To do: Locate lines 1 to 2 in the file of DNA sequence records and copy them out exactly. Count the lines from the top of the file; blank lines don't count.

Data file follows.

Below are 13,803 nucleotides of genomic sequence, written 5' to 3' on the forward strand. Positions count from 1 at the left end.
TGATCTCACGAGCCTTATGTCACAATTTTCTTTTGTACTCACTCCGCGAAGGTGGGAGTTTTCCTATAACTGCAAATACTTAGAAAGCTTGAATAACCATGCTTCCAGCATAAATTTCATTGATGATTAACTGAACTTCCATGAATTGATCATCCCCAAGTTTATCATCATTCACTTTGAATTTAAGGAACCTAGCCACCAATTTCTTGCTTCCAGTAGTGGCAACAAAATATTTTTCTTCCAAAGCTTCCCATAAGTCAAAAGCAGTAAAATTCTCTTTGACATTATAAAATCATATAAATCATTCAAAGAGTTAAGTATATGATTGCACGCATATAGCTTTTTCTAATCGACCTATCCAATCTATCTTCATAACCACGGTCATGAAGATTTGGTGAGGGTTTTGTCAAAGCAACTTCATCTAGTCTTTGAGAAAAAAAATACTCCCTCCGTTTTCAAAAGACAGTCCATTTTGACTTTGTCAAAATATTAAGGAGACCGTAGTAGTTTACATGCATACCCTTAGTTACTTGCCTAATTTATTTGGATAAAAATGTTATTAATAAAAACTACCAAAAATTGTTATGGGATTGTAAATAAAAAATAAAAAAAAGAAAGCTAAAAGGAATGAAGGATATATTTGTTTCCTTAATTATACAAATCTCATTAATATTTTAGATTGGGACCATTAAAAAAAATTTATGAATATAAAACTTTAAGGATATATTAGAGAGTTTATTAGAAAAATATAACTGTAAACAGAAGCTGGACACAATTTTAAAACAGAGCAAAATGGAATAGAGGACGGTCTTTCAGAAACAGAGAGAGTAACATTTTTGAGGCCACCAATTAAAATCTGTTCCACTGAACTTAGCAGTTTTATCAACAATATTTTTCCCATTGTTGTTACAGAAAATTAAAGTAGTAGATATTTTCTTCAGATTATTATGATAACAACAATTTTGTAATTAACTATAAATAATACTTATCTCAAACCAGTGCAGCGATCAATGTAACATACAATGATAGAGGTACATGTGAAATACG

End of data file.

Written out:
Below are 13,803 nucleotides of genomic sequence, written 5' to 3' on the forward strand. Positions count from 1 at the left end.
TGATCTCACGAGCCTTATGTCACAATTTTCTTTTGTACTCACTCCGCGAAGGTGGGAGTTTTCCTATAACTGCAAATACTTAGAAAGCTTGAATAACCATGCTTCCAGCATAAATTTCATTGATGATTAACTGAACTTCCATGAATTGATCATCCCCAAGTTTATCATCATTCACTTTGAATTTAAGGAACCTAGCCACCAATTTCTTGCTTCCAGTAGTGGCAACAAAATATTTTTCTTCCAAAGCTTCCCATAAGTCAAAAGCAGTAAAATTCTCTTTGACATTATAAAATCATATAAATCATTCAAAGAGTTAAGTATATGATTGCACGCATATAGCTTTTTCTAATCGACCTATCCAATCTATCTTCATAACCACGGTCATGAAGATTTGGTGAGGGTTTTGTCAAAGCAACTTCATCTAGTCTTTGAGAAAAAAAATACTCCCTCCGTTTTCAAAAGACAGTCCATTTTGACTTTGTCAAAATATTAAGGAGACCGTAGTAGTTTACATGCATACCCTTAGTTACTTGCCTAATTTATTTGGATAAAAATGTTATTAATAAAAACTACCAAAAATTGTTATGGGATTGTAAATAAAAAATAAAAAAAAGAAAGCTAAAAGGAATGAAGGATATATTTGTTTCCTTAATTATACAAATCTCATTAATATTTTAGATTGGGACCATTAAAAAAAATTTATGAATATAAAACTTTAAGGATATATTAGAGAGTTTATTAGAAAAATATAACTGTAAACAGAAGCTGGACACAATTTTAAAACAGAGCAAAATGGAATAGAGGACGGTCTTTCAGAAACAGAGAGAGTAACATTTTTGAGGCCACCAATTAAAATCTGTTCCACTGAACTTAGCAGTTTTATCAACAATATTTTTCCCATTGTTGTTACAGAAAATTAAAGTAGTAGATATTTTCTTCAGATTATTATGATAACAACAATTTTGTAATTAACTATAAATAATACTTATCTCAAACCAGTGCAGCGATCAATGTAACATACAATGATAGAGGTACATGTGAAATACG